Obesity Prevention in Children: Synergy with the Diabetes Initiative

Field of Work: Preventing or reducing childhood obesity and consequent diabetes.

Problem Synopsis: Childhood obesity is a critical public health problem in the United States. Today, more than 23 million U.S. children and teenagers, nearly one in three young people, are overweight or obese. One-quarter of children ages 2 to 5 are overweight or obese. Among certain racial and ethnic groups, the rates are still higher. Obese adolescents have up to an 80 percent chance of becoming obese adults. Overweight and obese children are at higher risk for a host of serious, often life-threatening illnesses. Increasing numbers of children are being diagnosed with health problems once considered to be adult ailments, including high blood pressure, type 2 diabetes and gallstones.

Synopsis of the Work: Through a series of synergy grants, staff from the Diabetes Initiative (January 2002 to February 2010), extended its work to preventing or reducing childhood obesity—a disease that heightens the risk of subsequent diabetes. Under Obesity Prevention in Children: Synergy with the Diabetes Initiative (August 2005 to July 2008), four grantees of the Diabetes Initiative received synergy grants to support efforts of schools and communities to increase access to healthy, lower-calorie foods and opportunities for safe, daily physical activity through policy and environmental change in order to prevent obesity among children living in low-income, culturally diverse neighborhoods and communities.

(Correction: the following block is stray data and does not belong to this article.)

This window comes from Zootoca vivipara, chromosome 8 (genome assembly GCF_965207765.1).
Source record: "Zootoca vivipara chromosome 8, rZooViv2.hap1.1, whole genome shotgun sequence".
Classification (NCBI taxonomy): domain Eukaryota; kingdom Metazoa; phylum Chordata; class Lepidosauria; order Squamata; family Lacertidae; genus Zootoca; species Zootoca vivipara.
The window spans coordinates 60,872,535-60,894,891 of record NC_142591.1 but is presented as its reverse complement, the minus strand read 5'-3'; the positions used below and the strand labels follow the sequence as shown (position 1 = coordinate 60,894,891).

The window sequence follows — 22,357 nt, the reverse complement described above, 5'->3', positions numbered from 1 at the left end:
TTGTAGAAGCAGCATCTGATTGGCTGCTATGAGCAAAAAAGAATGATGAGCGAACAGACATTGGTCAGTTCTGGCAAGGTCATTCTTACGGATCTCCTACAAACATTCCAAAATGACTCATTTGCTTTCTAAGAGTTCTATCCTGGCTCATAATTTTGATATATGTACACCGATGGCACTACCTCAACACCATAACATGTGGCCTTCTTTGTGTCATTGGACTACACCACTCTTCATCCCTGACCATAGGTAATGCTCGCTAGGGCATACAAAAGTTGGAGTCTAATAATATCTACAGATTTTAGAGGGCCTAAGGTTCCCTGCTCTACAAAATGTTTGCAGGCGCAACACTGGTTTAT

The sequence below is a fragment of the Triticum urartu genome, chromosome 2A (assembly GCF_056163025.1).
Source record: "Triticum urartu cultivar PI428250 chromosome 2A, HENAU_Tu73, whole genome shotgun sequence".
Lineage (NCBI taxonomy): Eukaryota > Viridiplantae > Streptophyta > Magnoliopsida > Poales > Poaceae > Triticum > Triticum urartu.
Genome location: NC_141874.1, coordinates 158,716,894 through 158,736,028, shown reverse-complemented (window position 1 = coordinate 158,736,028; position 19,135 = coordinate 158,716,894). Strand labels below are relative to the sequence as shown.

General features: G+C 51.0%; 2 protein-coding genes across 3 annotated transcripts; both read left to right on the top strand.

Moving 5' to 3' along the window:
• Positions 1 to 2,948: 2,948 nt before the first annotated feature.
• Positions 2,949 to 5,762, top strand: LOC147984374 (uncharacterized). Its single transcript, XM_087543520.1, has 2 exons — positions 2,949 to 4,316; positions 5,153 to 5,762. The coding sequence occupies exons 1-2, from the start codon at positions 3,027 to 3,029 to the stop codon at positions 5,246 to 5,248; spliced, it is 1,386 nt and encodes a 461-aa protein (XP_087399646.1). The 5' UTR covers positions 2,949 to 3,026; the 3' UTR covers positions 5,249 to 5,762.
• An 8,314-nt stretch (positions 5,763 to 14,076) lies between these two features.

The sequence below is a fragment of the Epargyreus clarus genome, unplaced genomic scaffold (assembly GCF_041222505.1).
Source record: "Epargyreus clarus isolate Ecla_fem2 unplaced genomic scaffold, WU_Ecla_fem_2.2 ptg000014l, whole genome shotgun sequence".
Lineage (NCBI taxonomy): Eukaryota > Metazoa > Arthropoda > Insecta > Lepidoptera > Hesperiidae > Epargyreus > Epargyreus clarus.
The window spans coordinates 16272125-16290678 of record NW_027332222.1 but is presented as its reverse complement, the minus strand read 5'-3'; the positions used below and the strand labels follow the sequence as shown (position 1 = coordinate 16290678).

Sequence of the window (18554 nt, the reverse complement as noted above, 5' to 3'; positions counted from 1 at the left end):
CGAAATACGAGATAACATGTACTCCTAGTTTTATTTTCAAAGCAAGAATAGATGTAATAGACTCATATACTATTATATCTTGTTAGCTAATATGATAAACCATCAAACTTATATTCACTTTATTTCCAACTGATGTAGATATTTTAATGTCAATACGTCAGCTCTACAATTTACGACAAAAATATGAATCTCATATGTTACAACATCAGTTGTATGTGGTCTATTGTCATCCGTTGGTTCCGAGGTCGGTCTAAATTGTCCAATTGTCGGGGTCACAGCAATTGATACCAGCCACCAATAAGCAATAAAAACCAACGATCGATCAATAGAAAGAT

Key Findings/Results

  • The four grantee organizations improved their capacity in seven categories involved in making policy and environmental changes: alliances, organizational capacity, social norms, base of support, impact, environment and policies.

  • They reported a total of 436 specific actions and 69 results involving preparation (such as conducting assessments and making resource requests), promotion (such as increasing awareness of childhood obesity) and program, policy or environmental changes.

  • All four grantees leveraged existing partnerships and created new ones, making an effort to reach beyond their existing network of health partnerships. Partners included school districts, city councils, local health coalitions, universities, local television stations, state agencies and others.

  • All of the grantees held community events—such as block parties, family "fitness nights" and neighborhood walks—to increase public awareness and disseminate information about physical activity and healthy eating.